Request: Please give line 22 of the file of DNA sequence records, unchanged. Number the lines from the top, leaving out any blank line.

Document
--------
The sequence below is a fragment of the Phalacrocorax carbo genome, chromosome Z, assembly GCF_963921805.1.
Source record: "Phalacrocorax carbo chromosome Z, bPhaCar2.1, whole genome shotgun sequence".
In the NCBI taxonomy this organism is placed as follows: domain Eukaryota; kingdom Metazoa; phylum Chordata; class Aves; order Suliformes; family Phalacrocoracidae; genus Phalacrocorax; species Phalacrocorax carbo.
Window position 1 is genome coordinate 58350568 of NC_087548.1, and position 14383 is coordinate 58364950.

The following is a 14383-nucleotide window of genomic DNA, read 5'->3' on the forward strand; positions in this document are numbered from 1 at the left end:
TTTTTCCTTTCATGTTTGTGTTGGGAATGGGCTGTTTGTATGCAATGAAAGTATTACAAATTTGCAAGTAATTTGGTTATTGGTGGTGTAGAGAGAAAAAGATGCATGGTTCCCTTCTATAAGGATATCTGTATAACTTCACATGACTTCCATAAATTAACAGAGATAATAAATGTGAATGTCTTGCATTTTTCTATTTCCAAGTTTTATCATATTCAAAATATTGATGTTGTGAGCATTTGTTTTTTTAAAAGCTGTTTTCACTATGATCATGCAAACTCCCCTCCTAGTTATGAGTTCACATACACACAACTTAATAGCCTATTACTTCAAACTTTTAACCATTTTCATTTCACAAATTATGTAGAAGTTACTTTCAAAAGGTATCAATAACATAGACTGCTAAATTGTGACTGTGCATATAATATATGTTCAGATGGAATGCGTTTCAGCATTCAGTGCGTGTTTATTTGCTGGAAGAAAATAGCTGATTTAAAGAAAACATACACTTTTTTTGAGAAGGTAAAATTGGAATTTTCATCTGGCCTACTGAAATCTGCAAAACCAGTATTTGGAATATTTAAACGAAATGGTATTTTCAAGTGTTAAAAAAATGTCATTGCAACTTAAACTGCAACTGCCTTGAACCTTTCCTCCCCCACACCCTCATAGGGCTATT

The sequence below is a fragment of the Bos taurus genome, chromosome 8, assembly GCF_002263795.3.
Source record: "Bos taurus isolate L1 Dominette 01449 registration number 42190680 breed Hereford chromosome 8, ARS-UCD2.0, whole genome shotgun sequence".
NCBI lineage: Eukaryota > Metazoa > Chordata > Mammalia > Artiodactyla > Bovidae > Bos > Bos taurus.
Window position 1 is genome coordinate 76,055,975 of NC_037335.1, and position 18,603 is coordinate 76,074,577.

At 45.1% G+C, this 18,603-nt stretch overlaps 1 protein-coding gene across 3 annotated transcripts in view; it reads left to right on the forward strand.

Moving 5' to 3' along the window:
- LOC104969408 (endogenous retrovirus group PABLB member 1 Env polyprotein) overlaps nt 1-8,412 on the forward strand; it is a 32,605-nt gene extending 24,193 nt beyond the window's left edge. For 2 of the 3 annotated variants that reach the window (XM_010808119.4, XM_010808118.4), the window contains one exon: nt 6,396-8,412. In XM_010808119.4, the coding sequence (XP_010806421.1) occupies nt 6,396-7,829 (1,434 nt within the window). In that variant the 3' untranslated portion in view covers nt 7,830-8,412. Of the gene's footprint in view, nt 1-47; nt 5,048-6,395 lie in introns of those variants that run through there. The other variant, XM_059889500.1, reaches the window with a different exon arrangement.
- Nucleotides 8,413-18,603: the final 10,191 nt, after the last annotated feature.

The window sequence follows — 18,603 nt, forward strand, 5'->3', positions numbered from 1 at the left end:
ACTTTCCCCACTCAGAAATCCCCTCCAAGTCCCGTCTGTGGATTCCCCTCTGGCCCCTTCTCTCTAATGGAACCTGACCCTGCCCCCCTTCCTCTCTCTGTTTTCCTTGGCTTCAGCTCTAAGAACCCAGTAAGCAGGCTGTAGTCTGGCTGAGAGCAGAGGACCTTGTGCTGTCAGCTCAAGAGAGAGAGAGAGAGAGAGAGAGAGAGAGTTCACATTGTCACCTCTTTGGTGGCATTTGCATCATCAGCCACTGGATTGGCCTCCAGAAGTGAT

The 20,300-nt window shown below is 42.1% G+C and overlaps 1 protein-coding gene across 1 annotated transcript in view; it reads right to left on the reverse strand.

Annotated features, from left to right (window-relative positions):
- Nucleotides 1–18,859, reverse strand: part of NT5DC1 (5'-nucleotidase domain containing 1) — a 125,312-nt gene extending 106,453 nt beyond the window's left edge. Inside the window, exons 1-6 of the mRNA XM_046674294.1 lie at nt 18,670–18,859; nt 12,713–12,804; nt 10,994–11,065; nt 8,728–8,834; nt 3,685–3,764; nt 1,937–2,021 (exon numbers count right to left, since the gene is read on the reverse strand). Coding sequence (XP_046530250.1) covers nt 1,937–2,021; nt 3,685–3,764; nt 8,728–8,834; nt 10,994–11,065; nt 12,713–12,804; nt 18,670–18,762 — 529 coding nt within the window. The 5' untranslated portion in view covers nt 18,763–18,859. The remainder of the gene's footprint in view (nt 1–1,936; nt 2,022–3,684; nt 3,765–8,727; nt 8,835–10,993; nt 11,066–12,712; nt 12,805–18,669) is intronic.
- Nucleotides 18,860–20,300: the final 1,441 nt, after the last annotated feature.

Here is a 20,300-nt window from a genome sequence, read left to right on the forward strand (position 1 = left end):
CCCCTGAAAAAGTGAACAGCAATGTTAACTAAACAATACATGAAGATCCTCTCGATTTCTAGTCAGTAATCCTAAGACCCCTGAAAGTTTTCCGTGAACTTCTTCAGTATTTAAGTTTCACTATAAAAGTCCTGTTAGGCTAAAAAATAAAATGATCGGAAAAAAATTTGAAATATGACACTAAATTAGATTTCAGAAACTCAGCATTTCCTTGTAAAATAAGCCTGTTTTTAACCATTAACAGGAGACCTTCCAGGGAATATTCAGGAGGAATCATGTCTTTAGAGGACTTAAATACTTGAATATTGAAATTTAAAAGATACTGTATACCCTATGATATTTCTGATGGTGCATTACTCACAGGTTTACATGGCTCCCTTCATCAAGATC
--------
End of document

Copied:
CCCCTGAAAAAGTGAACAGCAATGTTAACTAAACAATACATGAAGATCCTCTCGATTTCTAGTCAGTAATCCTAAGACCCCTGAAAGTTTTCCGTGAACTTCTTCAGTATTTAAGTTTCACTATAAAAGTCCTGTTAGGCTAAAAAATAAAATGATCGGAAAAAAATTTGAAATATGACACTAAATTAGATTTCAGAAACTCAGCATTTCCTTGTAAAATAAGCCTGTTTTTAACCATTAACAGGAGACCTTCCAGGGAATATTCAGGAGGAATCATGTCTTTAGAGGACTTAAATACTTGAATATTGAAATTTAAAAGATACTGTATACCCTATGATATTTCTGATGGTGCATTACTCACAGGTTTACATGGCTCCCTTCATCAAGATC